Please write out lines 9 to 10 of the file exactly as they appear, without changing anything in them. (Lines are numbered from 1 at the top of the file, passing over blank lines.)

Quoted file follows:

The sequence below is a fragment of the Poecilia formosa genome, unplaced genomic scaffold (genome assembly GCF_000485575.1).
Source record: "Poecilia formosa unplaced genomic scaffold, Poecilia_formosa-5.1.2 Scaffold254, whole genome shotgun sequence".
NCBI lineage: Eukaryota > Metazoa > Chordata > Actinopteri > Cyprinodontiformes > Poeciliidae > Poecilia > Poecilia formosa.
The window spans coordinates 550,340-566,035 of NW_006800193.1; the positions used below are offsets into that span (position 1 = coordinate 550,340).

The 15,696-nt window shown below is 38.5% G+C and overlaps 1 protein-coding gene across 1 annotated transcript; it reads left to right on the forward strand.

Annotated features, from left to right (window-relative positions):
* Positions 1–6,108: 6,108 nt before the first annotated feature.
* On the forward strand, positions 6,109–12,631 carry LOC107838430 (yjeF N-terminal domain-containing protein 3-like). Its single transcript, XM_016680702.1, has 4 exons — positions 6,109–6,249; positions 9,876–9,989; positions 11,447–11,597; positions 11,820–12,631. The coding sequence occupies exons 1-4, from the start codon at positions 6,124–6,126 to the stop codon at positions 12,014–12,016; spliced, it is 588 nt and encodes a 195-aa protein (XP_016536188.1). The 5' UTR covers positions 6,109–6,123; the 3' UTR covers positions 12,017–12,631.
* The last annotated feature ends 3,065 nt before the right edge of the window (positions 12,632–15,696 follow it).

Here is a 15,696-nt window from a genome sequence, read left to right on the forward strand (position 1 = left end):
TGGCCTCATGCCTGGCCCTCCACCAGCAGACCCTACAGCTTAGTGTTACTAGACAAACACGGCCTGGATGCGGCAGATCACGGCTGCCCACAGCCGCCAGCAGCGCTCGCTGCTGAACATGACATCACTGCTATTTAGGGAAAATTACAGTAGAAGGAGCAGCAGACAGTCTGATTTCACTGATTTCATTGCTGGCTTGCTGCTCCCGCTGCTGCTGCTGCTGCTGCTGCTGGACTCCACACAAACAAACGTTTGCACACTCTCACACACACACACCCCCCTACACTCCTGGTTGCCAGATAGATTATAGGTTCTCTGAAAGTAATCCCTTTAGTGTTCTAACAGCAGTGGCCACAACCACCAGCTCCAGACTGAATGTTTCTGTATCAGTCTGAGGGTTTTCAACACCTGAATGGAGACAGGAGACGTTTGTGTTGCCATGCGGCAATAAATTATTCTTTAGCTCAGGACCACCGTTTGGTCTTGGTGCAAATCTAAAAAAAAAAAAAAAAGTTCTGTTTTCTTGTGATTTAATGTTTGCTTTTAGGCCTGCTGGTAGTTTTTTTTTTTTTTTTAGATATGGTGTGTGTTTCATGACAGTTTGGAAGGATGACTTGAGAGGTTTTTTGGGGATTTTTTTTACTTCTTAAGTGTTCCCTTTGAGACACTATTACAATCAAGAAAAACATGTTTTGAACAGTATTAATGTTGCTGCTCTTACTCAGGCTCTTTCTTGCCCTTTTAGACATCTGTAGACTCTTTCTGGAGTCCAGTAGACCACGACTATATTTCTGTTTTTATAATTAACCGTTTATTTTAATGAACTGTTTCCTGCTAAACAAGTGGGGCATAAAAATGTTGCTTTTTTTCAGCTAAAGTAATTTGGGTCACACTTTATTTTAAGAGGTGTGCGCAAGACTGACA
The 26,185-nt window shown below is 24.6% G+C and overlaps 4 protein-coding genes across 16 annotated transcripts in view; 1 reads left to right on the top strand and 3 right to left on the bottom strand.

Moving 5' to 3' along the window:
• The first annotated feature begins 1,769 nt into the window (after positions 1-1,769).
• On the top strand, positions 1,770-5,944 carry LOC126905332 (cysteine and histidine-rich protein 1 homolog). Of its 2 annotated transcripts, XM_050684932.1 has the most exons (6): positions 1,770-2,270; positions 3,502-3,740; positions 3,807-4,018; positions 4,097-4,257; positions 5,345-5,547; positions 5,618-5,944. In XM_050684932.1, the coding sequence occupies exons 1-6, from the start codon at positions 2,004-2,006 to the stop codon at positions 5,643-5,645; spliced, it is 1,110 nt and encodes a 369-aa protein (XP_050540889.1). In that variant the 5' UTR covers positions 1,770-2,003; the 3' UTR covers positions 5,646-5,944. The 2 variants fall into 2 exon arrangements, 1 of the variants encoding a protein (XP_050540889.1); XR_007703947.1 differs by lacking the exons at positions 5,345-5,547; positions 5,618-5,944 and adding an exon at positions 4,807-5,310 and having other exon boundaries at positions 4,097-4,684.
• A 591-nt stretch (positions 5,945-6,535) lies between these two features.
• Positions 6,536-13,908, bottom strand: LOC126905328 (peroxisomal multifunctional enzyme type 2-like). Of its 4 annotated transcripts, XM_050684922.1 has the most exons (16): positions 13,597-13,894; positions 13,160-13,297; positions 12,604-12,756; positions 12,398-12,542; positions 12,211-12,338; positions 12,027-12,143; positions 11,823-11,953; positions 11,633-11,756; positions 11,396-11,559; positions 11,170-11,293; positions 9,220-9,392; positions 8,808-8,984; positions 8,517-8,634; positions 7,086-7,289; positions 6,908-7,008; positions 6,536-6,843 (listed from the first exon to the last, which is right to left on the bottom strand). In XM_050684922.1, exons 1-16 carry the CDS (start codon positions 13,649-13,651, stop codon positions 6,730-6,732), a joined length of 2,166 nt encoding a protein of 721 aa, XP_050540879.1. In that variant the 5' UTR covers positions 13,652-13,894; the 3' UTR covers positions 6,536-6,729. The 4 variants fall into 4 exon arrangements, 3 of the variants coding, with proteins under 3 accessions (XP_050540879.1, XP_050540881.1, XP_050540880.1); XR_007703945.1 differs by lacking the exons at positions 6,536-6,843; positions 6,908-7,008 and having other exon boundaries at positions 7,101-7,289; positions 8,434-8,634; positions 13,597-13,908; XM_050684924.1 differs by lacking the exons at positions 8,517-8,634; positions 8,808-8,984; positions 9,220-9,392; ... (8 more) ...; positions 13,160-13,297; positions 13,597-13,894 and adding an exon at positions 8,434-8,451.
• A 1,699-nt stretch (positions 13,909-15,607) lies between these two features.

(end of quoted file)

* The last annotated feature ends 3,065 nt before the right edge of the window (positions 12,632–15,696 follow it).

Here is a 15,696-nt window from a genome sequence, read left to right on the forward strand (position 1 = left end):